Despite tough talk from Congress and the White House, the federal employee benefits package has so-far remained untouched.
Going a decade without a raise has obviously made some lawmakers resentful of federal workers, at least when it comes to setting an amount and actually approving a raise.
The slight upward creep in living costs in the first four months of this year points to a modest January 2020 cost-of-living adjustment.
Federal retirees and folks who get Social Security benefits may be among the few people in the country who get anxious when crude oil prices drop.
Several members of Congress have declared the President’s proposed cuts to federal employee retirement “dead on arrival,” while at least one Republican has expressed more of an interest in developing a new system for prospective employees.
The annual winter presentation of the president’s budget is akin to other ancient rituals which have since lost their original purpose.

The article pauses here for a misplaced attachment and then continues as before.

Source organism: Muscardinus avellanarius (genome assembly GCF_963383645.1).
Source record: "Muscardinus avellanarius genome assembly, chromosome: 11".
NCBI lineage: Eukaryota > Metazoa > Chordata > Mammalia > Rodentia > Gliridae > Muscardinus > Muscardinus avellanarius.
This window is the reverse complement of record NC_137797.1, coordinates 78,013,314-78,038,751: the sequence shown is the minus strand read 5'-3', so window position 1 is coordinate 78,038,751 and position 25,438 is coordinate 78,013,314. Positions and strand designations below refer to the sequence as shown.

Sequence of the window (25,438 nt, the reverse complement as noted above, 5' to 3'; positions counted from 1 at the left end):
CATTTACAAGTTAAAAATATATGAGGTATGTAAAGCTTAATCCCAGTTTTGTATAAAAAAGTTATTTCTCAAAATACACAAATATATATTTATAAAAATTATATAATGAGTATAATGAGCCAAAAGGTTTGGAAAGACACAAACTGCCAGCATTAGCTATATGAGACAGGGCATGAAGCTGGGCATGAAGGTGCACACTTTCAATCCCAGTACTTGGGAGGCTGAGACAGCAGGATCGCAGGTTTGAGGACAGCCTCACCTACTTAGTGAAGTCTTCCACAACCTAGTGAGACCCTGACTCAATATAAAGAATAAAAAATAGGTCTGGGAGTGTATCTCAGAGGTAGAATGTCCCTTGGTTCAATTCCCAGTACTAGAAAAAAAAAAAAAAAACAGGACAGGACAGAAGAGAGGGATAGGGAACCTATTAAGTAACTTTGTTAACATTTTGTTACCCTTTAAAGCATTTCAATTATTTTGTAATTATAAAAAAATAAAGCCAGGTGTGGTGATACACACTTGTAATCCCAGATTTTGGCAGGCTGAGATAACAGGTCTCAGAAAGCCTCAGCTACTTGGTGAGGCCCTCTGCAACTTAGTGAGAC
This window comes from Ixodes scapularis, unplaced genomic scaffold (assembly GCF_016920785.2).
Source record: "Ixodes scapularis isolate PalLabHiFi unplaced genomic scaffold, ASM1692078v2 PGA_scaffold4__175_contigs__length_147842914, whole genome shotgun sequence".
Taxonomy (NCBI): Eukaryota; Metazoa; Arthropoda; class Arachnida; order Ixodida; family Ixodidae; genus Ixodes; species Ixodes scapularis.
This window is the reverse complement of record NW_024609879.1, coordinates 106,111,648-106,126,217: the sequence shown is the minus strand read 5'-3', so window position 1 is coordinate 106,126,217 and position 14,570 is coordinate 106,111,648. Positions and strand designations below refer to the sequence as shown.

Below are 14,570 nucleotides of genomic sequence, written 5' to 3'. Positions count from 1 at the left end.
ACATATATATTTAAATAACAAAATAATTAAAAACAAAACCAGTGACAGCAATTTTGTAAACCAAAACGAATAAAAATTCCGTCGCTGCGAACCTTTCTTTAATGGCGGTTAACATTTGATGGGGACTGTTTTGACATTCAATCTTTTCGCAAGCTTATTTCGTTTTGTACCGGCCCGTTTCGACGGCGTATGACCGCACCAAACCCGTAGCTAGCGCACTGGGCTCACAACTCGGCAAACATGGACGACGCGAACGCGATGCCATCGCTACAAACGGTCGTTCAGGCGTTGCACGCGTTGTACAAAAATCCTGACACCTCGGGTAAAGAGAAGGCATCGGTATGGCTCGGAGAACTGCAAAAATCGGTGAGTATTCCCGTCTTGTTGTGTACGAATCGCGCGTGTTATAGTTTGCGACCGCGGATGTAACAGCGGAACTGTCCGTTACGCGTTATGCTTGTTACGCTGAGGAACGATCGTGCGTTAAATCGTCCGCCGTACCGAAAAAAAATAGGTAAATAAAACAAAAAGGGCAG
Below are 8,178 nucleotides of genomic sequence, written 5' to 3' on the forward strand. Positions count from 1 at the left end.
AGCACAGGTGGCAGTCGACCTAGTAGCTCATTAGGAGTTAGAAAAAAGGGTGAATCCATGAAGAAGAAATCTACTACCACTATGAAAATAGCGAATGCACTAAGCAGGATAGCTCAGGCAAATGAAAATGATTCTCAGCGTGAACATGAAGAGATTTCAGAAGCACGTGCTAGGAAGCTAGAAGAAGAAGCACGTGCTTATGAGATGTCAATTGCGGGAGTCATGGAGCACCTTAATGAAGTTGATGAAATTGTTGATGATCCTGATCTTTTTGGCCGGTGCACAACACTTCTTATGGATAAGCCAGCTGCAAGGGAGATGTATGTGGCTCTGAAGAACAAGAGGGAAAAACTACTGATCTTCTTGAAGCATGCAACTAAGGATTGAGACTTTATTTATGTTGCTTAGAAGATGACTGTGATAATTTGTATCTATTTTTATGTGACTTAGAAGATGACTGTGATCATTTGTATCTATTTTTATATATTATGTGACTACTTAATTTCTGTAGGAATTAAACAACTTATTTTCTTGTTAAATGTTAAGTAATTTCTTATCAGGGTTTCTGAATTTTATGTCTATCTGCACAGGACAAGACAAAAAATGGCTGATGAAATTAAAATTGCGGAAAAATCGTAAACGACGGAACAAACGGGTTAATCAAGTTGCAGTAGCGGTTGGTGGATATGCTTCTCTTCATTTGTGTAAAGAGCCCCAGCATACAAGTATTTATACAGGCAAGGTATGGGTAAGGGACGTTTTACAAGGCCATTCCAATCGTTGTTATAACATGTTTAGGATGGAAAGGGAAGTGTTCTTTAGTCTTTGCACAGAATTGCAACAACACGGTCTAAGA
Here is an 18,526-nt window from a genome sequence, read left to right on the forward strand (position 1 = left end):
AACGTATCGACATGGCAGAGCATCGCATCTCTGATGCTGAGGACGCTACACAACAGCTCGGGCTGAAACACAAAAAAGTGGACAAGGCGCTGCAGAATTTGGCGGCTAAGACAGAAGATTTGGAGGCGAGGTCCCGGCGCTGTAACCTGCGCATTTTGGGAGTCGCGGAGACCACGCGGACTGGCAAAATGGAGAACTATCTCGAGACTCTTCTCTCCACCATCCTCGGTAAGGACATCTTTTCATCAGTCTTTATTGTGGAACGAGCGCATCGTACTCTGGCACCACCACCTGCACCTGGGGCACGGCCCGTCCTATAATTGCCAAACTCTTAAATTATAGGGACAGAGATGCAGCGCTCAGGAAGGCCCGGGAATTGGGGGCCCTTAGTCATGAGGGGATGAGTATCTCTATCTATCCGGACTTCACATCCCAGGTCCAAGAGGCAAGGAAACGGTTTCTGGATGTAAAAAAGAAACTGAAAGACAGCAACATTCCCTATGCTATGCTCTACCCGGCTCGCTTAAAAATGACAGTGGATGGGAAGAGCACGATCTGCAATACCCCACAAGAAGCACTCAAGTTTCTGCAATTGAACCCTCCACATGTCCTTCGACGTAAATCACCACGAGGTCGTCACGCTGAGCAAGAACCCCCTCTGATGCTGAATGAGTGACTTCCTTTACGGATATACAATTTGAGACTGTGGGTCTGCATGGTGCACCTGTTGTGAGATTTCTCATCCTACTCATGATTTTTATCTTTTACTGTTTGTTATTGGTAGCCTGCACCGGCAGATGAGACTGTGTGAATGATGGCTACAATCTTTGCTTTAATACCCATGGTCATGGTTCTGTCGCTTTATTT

The Trump administration’s 2020 budget proposal for government spending gives a big boost to the Pentagon and other security-related agencies, while calling for a cut of more than $2.7 trillion in federal civilian spending over the next ten years.
The Trump administration for the third consecutive year has recommended cuts to federal employee retirement and health benefits as part of its 2020 budget request.
DoD says roughly 15,000 state-side personnel will receive cost of living adjustments in 2019, down from 28,000 this year.
Rep. Gerry Connolly (D-Va.) wants to find parity in annual cost-of-living-adjustments for participants in both the Federal Employee Retirement System (FERS) and Civil Service Retirement System (CSRS).